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The story behind Glen Campbell's version of the song Wichita Lineman

The story behind the haunting Wichita Lineman and its creators is charted in an extract from A Road Tour of American Song Titles.

Illustration/Weef Singer Glen Campbell. Illustration/Weef

Wichita, Kansas, is the home of Pizza Hut, Cessna aircraft and the fictional lineman from a Jimmy Webb song. Webb wrote Wichita Lineman in response to a request from Glen Campbell who, having done well with By the Time I Get to Phoenix, thought that Webb might be able to work his magic again. Campbell told me in 2006: “After Phoenix I said to Jimmy, ‘Do me another song that makes me long for home.’” It was the second of the three Webb songs that were hits for Campbell (Galveston was the third), but the only one that Webb wrote specifically for the singer.

Webb hadn’t met Campbell at that point, but told the San Jose Mercury News in 2011 that he got a phone call from him. Campbell wanted Webb to write “another town song”. The composer wasn’t entirely sure what Campbell meant, but figured out, correctly, that he wanted another song with a geographical reference point as its hook. Webb began writing it that afternoon and sent it off to Campbell before it was completed, expecting to hear back if the singer thought the song was worth finishing. He had yet to write a middle section.

Hearing nothing back, he assumed Campbell didn’t like it. When the two next talked, Webb said: “Well, I guess you didn’t like that song I sent you.” He was startled by Campbell’s reply: “Oh no, we already recorded that.” “But it wasn’t finished,” Webb protested. “Well, it is now,” said Campbell. (In fact it wasn’t, but it was waiting only for the finishing touches to be applied in the studio.)

Wichita Lineman is an evocative song about a phone company employee who patrols the lonely roads of the Kansas prairies, checking for faults in the overhead lines. Even as he’s scanning the wires he’s pre­occupied with thoughts about the woman he loves. It’s a short, spare song, but masterful in its simple lyricism.

Needless to say, it’s beautifully rendered. Campbell sings without artifice or affectation, and always as if he has lived whatever the song is about (which may be true, given his sometimes turbulent life). In Wichita Lineman, he conveys a sense of loneliness and yearning. Honey Come Back, another Webb song recorded by Campbell in 1970, has him sounding heartbroken at the breakup of a love affair; you get the feeling he knows exactly what he’s singing about. He even manages to make Dreams of the Everyday Housewife – a minor 1968 hit that disappeared from most radio station playlists after the rise of feminism rendered its sentiments unfashionable – sound sincere and plausible.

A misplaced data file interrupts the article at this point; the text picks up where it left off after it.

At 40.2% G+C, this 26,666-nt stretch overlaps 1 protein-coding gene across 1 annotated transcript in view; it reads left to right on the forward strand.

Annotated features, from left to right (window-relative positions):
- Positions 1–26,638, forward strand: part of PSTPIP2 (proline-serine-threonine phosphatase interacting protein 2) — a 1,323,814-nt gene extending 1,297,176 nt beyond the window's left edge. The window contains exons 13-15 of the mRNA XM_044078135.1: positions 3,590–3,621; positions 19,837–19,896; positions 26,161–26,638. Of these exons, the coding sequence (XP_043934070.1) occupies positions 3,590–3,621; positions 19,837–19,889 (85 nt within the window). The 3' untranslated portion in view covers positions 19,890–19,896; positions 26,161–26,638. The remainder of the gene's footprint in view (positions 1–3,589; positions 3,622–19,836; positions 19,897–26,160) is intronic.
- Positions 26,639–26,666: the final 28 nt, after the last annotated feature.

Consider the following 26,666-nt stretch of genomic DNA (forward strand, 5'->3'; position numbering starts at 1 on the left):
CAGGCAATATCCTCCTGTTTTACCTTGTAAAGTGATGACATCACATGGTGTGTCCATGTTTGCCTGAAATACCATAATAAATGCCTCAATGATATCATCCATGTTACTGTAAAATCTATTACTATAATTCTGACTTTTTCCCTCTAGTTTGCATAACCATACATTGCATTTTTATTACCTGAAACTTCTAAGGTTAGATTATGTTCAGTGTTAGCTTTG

Singer Glen Campbell. Photo/Getty Images Singer Glen Campbell. Photo/Getty Images

Webb told the Songfacts website in an interview that Wichita Lineman was inspired by something he had once seen while driving through his home state of Oklahoma. “I have a very specific image of a guy I saw working up on the wires out in the Oklahoma panhandle one time with a telephone in his hand, talking to somebody, and this exquisite aesthetic balance of all these telephone poles just decreasing in size as they got further and further away from the viewer, that being me. And as I passed him, he began to diminish in size.

“The country is so flat, it was like this one quick snapshot of this guy rigged up on a pole with this telephone in his hand. And this song came about, really, from wondering what that was like, what it would be like to be working up on a telephone pole and what would you be talking about. Was he talking to his girlfriend? Probably just doing one of those checks where they called up and said, ‘Mile marker 46,’ you know. ‘Everything’s working so far.’”

Webb says Campbell’s voice was perfectly suited to his songs. In the case of Phoenix and Wichita Lineman, there was a kind of “surreal fit” between the singer and the song. But singing wasn’t all that Campbell did on Wichita Lineman. Borrowing studio bass player Carol Kaye’s Danelectro bass guitar – an instrument with a distinctive tone, not as deep as a conventional electric bass – he played a twangy solo where Webb’s middle section had been meant to go.